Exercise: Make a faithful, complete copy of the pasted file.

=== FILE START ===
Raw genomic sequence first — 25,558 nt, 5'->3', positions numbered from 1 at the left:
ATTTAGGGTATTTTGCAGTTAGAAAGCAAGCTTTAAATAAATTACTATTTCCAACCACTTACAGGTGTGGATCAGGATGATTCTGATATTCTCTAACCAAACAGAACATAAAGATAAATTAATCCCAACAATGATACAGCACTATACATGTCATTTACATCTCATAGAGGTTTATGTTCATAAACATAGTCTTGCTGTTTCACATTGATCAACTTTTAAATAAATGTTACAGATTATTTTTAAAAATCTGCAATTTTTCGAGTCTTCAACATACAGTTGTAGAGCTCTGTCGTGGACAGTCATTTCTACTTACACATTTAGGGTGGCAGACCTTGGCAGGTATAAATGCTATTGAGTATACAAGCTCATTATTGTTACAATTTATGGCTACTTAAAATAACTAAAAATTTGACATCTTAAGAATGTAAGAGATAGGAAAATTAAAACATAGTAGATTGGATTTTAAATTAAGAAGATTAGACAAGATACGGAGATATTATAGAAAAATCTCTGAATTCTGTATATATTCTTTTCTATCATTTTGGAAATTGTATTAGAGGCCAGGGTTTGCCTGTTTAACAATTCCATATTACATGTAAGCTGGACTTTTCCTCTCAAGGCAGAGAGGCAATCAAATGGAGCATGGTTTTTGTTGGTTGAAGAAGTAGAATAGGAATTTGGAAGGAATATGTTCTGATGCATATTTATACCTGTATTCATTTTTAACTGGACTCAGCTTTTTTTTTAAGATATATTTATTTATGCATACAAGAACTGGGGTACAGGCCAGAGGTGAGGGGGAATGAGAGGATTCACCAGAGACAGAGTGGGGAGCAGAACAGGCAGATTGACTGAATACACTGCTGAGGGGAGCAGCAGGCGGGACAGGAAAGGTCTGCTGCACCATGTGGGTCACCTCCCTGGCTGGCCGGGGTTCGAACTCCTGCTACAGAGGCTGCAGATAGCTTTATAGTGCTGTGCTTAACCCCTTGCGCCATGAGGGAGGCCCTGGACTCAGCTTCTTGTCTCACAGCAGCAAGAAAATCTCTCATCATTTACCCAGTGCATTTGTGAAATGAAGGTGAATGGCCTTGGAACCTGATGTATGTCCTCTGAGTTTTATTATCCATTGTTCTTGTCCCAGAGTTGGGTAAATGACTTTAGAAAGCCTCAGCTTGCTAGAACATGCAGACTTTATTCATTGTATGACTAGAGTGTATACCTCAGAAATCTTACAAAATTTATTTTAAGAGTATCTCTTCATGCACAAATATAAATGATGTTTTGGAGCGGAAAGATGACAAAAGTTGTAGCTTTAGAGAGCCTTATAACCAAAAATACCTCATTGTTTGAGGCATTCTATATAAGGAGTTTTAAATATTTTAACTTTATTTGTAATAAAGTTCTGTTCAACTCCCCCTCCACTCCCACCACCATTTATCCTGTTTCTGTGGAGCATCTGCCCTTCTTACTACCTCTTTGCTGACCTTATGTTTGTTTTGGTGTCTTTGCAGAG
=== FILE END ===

Raw genomic sequence first — 25,558 nt, 5'->3', positions numbered from 1 at the left:
ATTTAGGGTATTTTGCAGTTAGAAAGCAAGCTTTAAATAAATTACTATTTCCAACCACTTACAGGTGTGGATCAGGATGATTCTGATATTCTCTAACCAAACAGAACATAAAGATAAATTAATCCCAACAATGATACAGCACTATACATGTCATTTACATCTCATAGAGGTTTATGTTCATAAACATAGTCTTGCTGTTTCACATTGATCAACTTTTAAATAAATGTTACAGATTATTTTTAAAAATCTGCAATTTTTCGAGTCTTCAACATACAGTTGTAGAGCTCTGTCGTGGACAGTCATTTCTACTTACACATTTAGGGTGGCAGACCTTGGCAGGTATAAATGCTATTGAGTATACAAGCTCATTATTGTTACAATTTATGGCTACTTAAAATAACTAAAAATTTGACATCTTAAGAATGTAAGAGATAGGAAAATTAAAACATAGTAGATTGGATTTTAAATTAAGAAGATTAGACAAGATACGGAGATATTATAGAAAAATCTCTGAATTCTGTATATATTCTTTTCTATCATTTTGGAAATTGTATTAGAGGCCAGGGTTTGCCTGTTTAACAATTCCATATTACATGTAAGCTGGACTTTTCCTCTCAAGGCAGAGAGGCAATCAAATGGAGCATGGTTTTTGTTGGTTGAAGAAGTAGAATAGGAATTTGGAAGGAATATGTTCTGATGCATATTTATACCTGTATTCATTTTTAACTGGACTCAGCTTTTTTTTTAAGATATATTTATTTATGCATACAAGAACTGGGGTACAGGCCAGAGGTGAGGGGGAATGAGAGGATTCACCAGAGACAGAGTGGGGAGCAGAACAGGCAGATTGACTGAATACACTGCTGAGGGGAGCAGCAGGCGGGACAGGAAAGGTCTGCTGCACCATGTGGGTCACCTCCCTGGCTGGCCGGGGTTCGAACTCCTGCTACAGAGGCTGCAGATAGCTTTATAGTGCTGTGCTTAACCCCTTGCGCCATGAGGGAGGCCCTGGACTCAGCTTCTTGTCTCACAGCAGCAAGAAAATCTCTCATCATTTACCCAGTGCATTTGTGAAATGAAGGTGAATGGCCTTGGAACCTGATGTATGTCCTCTGAGTTTTATTATCCATTGTTCTTGTCCCAGAGTTGGGTAAATGACTTTAGAAAGCCTCAGCTTGCTAGAACATGCAGACTTTATTCATTGTATGACTAGAGTGTATACCTCAGAAATCTTACAAAATTTATTTTAAGAGTATCTCTTCATGCACAAATATAAATGATGTTTTGGAGCGGAAAGATGACAAAAGTTGTAGCTTTAGAGAGCCTTATAACCAAAAATACCTCATTGTTTGAGGCATTCTATATAAGGAGTTTTAAATATTTTAACTTTATTTGTAATAAAGTTCTGTTCAACTCCCCCTCCACTCCCACCACCATTTATCCTGTTTCTGTGGAGCATCTGCCCTTCTTACTACCTCTTTGCTGACCTTATGTTTGTTTTGGTGTCTTTGCAGAG